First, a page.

Iconic designer Norma Kamali talks brand storytelling, the current wellness craze and how to snag a really good mentor
Everyone’s talking lately about fashion retail. It’s hard to ignore when you’re reading headlines about store closings, empty malls and the “retail apocalypse.” We thought it was the perfect time to quiz the queen of fashion, Norma Kamali, since she’s been in the business for over 50 years. Kamali needs no introduction. She has won numerous CFDA awards, was an early pioneer of the current athleisure and wellness trend, and is still releasing of-the-moment essentials for strong, modern women of all ages. Basically, she’s been there, done that and remains a major player in the world of fashion, wellness and female empowerment. Read on to hear her wisdom about staying relevant in an ever-changing landscape and more. But prepare to feel guilty: at 72, we guarantee she hits the gym way more than you do.
We can all clearly see that fashion is moving away from traditional season-based collections towards more of a wear-now mentality. What is your thought process in creating collections in 2017?
Norma Kamali: Information moves quickly through our mobile devices and fashion does as well. It makes sense to show what you are selling since you see it and you want to buy it right now. The department stores still control the flow of merchandise off-season for a lot of brands. This surely will change since department stores need to change to meet the needs of the customer.
You practice wellness in all aspects of your life, and have been doing so long before it became a huge trend. What does it feel like to see your preferred lifestyle becoming part of the mainstream?
NK: It is a dream come true. It’s not fun having mostly everyone think you are weird. Now there is open discussion about health and wellness with lots of options to choose from. In addition, healthy competition challenges everyone to feel their best—and everyone benefits.
“Everything I have done throughout my career has been to provide women with information about fitness, health, beauty and style—so they can have the tools to reach their potential.”
Encouraging women’s self confidence is a driving force in your life’s mission, specifically with your #stopobjectification campaign. Can you share an example of how you’ve directly seen your influence when it comes to women’s empowerment? We’d love to hear!
NK: When a woman feels good about herself she is invincible. The power behind a woman who is fit, strong, and looks good is immeasurable. Everything I have done throughout my career has been to provide women with information about fitness, health, beauty and style—so they can have the tools to reach their potential. Another part of our lives as women that is impactful on behavior is undoing the negative effects of objectification. The first step is awareness.
You’ve launched so many amazing products over the years: the athleisure trend, iconic swimwear, the sleeping bag coat, bodysuits. How important was storytelling when you launched these products? Do you recall having a narrative for each one?
NK: Storytelling personalizes the experience for the customer. The authenticity of a brand works wonderfully with storytelling; for example, my Sleeping Bag Coat was first made from my actual sleeping bag. In terms of marketing, you have to know your audience. This is a huge challenge for me because of the number of years I have been in business—my brand means different things to different people. Millennials may not have any reference to what I have done in the past, only to who is wearing my clothes now. As an authentic brand we have to share our stories to connect with who I am, what I do and why. Fitness, health, beauty and style mean different things to women at different times of their lives. I can help provide perspective and tips or recommendations. Also, images should relay the aesthetic of the brand by telling stories through photos and video.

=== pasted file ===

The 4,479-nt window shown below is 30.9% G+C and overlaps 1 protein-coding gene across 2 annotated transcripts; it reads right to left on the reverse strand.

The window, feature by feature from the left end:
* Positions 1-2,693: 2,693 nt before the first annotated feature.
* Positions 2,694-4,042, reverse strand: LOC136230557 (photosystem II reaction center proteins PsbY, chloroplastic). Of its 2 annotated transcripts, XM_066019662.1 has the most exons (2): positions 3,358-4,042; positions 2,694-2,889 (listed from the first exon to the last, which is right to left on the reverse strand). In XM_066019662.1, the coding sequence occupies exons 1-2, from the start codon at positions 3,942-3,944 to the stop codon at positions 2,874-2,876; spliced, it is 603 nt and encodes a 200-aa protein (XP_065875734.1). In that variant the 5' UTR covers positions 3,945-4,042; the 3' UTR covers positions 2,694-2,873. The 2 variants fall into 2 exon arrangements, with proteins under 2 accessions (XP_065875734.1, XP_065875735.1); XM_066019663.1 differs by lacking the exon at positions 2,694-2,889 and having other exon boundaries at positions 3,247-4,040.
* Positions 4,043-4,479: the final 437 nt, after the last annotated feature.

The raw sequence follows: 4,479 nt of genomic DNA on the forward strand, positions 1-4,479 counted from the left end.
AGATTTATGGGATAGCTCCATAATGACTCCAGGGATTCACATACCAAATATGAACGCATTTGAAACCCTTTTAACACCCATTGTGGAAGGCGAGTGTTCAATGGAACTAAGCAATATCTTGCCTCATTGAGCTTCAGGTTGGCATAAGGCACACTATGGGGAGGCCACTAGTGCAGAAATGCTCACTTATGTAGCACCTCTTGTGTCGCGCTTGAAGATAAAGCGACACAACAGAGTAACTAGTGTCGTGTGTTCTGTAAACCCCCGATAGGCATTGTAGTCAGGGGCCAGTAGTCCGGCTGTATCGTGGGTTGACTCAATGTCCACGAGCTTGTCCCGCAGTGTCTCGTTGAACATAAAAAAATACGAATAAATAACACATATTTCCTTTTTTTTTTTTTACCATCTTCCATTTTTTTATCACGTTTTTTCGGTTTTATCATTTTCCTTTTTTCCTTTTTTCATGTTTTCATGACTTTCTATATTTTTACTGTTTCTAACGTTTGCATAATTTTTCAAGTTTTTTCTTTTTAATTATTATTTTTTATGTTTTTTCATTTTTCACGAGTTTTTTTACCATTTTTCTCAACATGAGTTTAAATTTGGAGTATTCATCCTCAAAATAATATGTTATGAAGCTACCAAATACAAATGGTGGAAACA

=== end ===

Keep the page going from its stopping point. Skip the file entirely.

“As an authentic brand we have to share our stories to connect with who I am, what I do and why.”
What’s the best way someone can mentor another? Did you have a mentor when you started out in the business? What did you learn from him/her?
NK: Mentors are everywhere! They don’t find you—you find them. I remember looking at folks in the fashion industry I admired and I just called to see if I could meet them for advice. Most people said yes! There should be no limit to how many people you ask, but there should be a limit to your expectations. Don’t expect to be hired, funded or handheld. Just have a limited amount of great questions and play it by ear on how much time to expect. Keep this door open with selected updates and be sure to show gratitude for time and advice.
You’re a lifelong New Yorker. Can you share with us a few of your favorite weekend haunts? Are there any other activities you do that ignite your (seemingly endless!) creative spark)?
NK: I love New York. A born and raised New Yorker is a rare bird and that’s me. New York is the place to walk. Break up the map of Manhattan into neighborhoods and do each by foot. Spend the day or weekend exploring the restaurants, shops, sites and entertainment of that neighborhood. Then hit the boroughs: Brooklyn, Queens and the Bronx! This is the best way to experience New York. Look up current happenings in each area and just engage!
Favorite workout: Physique 57, I do it every day!
Restaurants you love: Nobu and En
Best day spa: The Japanese spa at the Greenwich Hotel in Soho
Rooftop bar of choice: Christie Street Public Hotel. Every hotel Ian Schrager does is amazing.